MOBI ð The Watchers A Secret History of the Reign of Elizabeth I ✓ Stephen Alford

In a Europe aflame with wars of religion and dynastic conflicts Elizabeth I came to the throne of a realm encircled by menace To the great Catholic powers of France and Spain England was a heretic pariah state a canker to be cut away for the health of the greater body of Christendom Elizabeth's government defending God's true Church of England and its leader the ueen could stop at no This review also appears on The Mad ReviewerFull disclosure Bloomsbury sent me a free print copy in exchange for an honest review of this bookI don’t read nearly as much nonfiction as I would like so The Watchers was both a refreshing change from YA novels and a great book in its own right For someone who knows a decent amount about the Tudors and Medieval England I was shocked at how big of a role spying played back then It wasn’t just basic spying either it was sophisticated and at times incredibly complicated Stephen Alford has documented the lives of some of the main players in the spy game from the talented to the incompetent the eccentric to the boringAlthough Alford’s writing can get a bit choppy here and there as he jumps from spy to spy he does tie things up well at the end of the chapters and at the very end of the book Despite the head hopping the writing style itself was very engaging for a nonfiction writer and made The Watchers far enjoyableTo illustrate his point that spying was very important in Tudor England he had a very lengthy introduction imagining a scenario in which spies did not exist and Elizabeth I really had been assassinated I would have liked for the introduction to be cut down slightly but Alford certainly did make his point wellOne thing I really liked about The Watchers is that Alford isn’t telling a completely one sided story of the struggle of Protestants to protect their ueen from evil Catholics We get to see how the Protestant agents felt about their missions but also get to see things from the point of view of Catholic exiles it’s rare to find such balanced nonfiction these days but Alford managed it The political triumphs of courtiers like Lord Burghley are balanced by accounts of the terrible torture captured Catholics faced Alford does not depict a picture of a Golden Age as most books about Elizabethan England seem to and we get to see that the ugly side of the Golden Age was uite ugly at times It’s nice to find a realistic portrayal of the timesOverall The Watchers is a great book for both newcomers to history and old hats at it Personally I’m looking forward to any future books Stephen Alford publishesI give this book 455 stars rounded up to 5 stars for the purpose of Goodreads ratings

EPUB The Watchers A Secret History of the Reign of Elizabeth I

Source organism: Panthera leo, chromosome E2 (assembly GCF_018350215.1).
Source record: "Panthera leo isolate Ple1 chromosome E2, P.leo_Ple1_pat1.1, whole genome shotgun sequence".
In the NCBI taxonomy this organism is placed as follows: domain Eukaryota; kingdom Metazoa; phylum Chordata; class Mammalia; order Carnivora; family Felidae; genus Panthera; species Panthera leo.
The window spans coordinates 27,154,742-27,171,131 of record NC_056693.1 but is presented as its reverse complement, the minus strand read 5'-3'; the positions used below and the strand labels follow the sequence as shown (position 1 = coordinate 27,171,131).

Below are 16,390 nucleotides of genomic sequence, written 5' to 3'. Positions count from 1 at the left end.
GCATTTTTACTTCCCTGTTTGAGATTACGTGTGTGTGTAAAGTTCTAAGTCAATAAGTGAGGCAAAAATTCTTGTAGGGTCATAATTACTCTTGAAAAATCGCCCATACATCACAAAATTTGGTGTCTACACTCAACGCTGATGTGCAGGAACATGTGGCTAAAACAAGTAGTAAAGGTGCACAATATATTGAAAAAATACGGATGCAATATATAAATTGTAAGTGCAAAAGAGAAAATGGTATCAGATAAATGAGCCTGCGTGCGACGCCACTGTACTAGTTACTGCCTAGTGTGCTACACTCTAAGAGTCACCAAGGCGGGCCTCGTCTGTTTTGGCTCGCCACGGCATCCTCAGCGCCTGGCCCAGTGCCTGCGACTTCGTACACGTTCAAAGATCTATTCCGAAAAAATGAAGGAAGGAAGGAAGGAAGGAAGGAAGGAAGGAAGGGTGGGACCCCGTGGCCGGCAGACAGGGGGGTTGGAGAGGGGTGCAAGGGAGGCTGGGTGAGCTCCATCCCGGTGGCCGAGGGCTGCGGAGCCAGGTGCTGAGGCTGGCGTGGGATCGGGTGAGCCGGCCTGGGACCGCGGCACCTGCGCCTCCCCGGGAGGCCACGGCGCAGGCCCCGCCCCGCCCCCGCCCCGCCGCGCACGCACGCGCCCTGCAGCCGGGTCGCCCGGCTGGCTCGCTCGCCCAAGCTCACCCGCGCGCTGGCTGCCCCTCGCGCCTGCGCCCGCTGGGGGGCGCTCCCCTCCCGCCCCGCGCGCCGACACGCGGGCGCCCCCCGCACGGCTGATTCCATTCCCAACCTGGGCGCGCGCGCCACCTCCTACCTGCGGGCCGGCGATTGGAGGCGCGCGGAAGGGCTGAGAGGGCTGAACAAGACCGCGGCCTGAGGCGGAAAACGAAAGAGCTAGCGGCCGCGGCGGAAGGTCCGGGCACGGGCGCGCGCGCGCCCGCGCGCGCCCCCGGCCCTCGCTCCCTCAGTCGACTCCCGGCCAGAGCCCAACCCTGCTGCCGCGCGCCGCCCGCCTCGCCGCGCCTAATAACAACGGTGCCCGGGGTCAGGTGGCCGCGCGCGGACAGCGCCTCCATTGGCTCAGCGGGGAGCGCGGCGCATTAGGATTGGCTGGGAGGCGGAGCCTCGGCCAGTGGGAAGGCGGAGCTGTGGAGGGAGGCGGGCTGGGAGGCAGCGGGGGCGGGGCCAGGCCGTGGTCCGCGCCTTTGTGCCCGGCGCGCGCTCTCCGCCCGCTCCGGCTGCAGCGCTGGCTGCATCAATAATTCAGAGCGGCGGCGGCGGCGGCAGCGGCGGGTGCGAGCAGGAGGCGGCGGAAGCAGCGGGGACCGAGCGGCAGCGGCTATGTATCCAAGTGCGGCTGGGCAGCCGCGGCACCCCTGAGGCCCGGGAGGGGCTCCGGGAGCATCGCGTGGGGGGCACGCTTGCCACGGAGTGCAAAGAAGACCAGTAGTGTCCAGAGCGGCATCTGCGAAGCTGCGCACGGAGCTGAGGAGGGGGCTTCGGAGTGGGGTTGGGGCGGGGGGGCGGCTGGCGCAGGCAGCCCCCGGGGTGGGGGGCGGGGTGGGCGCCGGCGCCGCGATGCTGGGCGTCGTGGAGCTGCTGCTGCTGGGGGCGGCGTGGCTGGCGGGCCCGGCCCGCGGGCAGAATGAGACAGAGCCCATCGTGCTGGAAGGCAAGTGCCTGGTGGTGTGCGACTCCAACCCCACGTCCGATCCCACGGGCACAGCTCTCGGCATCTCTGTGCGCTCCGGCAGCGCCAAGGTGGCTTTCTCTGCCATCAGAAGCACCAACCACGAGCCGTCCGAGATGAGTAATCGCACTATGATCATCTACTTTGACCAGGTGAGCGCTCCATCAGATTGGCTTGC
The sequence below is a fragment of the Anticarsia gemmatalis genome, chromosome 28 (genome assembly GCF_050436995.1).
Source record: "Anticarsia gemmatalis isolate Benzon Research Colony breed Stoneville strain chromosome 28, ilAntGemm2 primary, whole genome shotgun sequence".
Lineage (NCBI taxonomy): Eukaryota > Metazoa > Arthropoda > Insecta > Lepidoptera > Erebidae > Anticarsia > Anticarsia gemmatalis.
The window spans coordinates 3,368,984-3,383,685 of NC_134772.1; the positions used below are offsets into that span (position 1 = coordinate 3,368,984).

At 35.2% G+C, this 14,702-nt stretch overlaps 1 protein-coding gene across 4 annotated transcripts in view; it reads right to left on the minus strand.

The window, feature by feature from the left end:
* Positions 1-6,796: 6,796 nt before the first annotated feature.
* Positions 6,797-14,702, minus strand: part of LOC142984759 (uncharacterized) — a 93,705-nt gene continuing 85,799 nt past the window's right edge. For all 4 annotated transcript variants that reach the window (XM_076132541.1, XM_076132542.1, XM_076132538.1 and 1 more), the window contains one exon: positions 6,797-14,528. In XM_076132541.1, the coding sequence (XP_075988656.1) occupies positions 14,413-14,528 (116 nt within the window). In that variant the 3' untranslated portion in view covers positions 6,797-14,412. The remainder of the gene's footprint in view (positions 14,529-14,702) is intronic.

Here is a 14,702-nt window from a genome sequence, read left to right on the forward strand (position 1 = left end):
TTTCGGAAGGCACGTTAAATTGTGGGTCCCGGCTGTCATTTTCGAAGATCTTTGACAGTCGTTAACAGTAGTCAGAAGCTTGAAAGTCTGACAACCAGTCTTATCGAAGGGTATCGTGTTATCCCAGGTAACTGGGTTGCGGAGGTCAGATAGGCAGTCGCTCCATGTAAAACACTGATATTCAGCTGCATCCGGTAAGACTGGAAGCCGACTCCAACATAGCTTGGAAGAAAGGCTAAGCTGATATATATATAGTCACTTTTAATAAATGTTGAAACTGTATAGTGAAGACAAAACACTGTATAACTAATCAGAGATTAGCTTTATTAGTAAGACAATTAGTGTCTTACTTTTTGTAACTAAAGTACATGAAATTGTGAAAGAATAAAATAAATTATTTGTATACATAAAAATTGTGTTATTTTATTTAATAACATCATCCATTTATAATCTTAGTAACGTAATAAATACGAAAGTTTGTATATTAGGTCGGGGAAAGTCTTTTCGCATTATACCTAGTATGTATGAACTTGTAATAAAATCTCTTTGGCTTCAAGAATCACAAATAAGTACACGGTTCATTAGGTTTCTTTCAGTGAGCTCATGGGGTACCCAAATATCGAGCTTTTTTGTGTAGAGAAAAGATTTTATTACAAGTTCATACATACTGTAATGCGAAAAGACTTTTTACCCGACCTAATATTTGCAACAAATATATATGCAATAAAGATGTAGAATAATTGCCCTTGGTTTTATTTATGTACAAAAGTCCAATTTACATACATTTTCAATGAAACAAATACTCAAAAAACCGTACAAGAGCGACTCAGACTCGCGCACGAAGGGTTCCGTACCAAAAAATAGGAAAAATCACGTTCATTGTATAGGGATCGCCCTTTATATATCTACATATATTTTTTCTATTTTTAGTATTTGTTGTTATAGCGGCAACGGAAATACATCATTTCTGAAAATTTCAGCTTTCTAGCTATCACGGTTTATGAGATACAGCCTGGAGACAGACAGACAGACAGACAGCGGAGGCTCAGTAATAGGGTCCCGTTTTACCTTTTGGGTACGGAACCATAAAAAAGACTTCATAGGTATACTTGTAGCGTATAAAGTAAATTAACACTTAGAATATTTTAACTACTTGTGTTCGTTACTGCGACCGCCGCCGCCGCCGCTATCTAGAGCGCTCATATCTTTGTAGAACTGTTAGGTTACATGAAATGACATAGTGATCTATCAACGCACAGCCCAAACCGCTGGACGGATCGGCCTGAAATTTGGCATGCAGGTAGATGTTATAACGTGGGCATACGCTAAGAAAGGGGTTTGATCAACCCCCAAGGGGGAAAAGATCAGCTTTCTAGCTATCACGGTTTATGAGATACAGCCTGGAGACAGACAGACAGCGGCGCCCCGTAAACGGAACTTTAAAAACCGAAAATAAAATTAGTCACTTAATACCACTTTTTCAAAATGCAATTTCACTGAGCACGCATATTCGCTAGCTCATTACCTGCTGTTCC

The Watchers A Secret History of the Reign of Elizabeth IThing to defend itselfHeaded by the brilliant enigmatic and widely feared Sir Francis Walsingham the Elizabethan state deployed every dark art spies double agents cryptography and torture Delving deeply into sixteenth century archives Stephen Alford offers a groundbreaking chillingly vivid depiction of Elizabethan espionage literally recovering it from the shadows In his company we f “The Watchers” gives us a very different view of Elizabethan England than we or at least I are used to Instead of Shakespeare Marlowe Ben Jonson and the university wits there is the constant threat of invasion and the first stirrings of a centralized police state Elizabeth is not the Gloriana of Spenser’s “Faerie ueen” but a headstrong monarch who put her kingdom at risk by refusing to name a successor While the arts flourished voyages of discovery sent out and everyone went to the theater—except when they were closed by the plague—there were undercurrents of treachery perfidy and treason The ueen might be assassinated Phillip of Spain’s armies might embark from the Low Countries and cross the narrow sea to land on English beaches and the horror of religious civil war could be imminent Mary ueen of Scots and cousin of Elizabeth would be freed from house arrest to rule as a Catholic monarch None of this happened; Stephen Alford does his best to show that it was due to the machinations of two men William Cecil and Francis Walsingham the ueen’s spymasters directors of the watchers of the title and the employers of spies turncoats and torturers Alford knows the sources has a firm sense of narrative and tells the story wellThree actions had to occur for the plot to succeed The ueen had to die preferably at the hand of a man claiming to be a loyal Englishman and devout Catholic Elizabeth had already been condemned as a heretic schismatic and bastard Mary her cousin had to be proclaimed the new ueen soon to marry a Catholic monarch from the continent either Phillip of Spain or the Duke of Guise of France and the army of a Catholic country had to invade while Catholic nobles from the north of England and Scotland raised a rebellion The plots were constant and Alford shows how Cecil and Walsingham’s spies in France and Italy kept track of them while their operatives in the ports kept watch for seditious literature produced by the émigré community and for priests trying to sneak into the country Alford begins with a counterfactual account of a successful assassination plot against the ueen in 1566 with the chaos and strife that would follow It sets up his thesis that all the spying torturing and killing that took place to keep Elizabeth safe was both necessary and proper He ends with the ueen dying in her bed and James IV of Scotland soon to be James I of England ready to accept the crown He was the son of her cousin Mary ueen of Scots sent to the block by Elizabeth in 1567 The peaceful succession was uietly arranged during Elizabeth’s last illness by Robert Cecil son of William Cecil and the new spymaster of the realm Note on the kindle edition it is necessary to use the Kindle Cloud app to actually see the illustrations As is always the case the kindle device is too small to render drawings and images of 16th century text legibly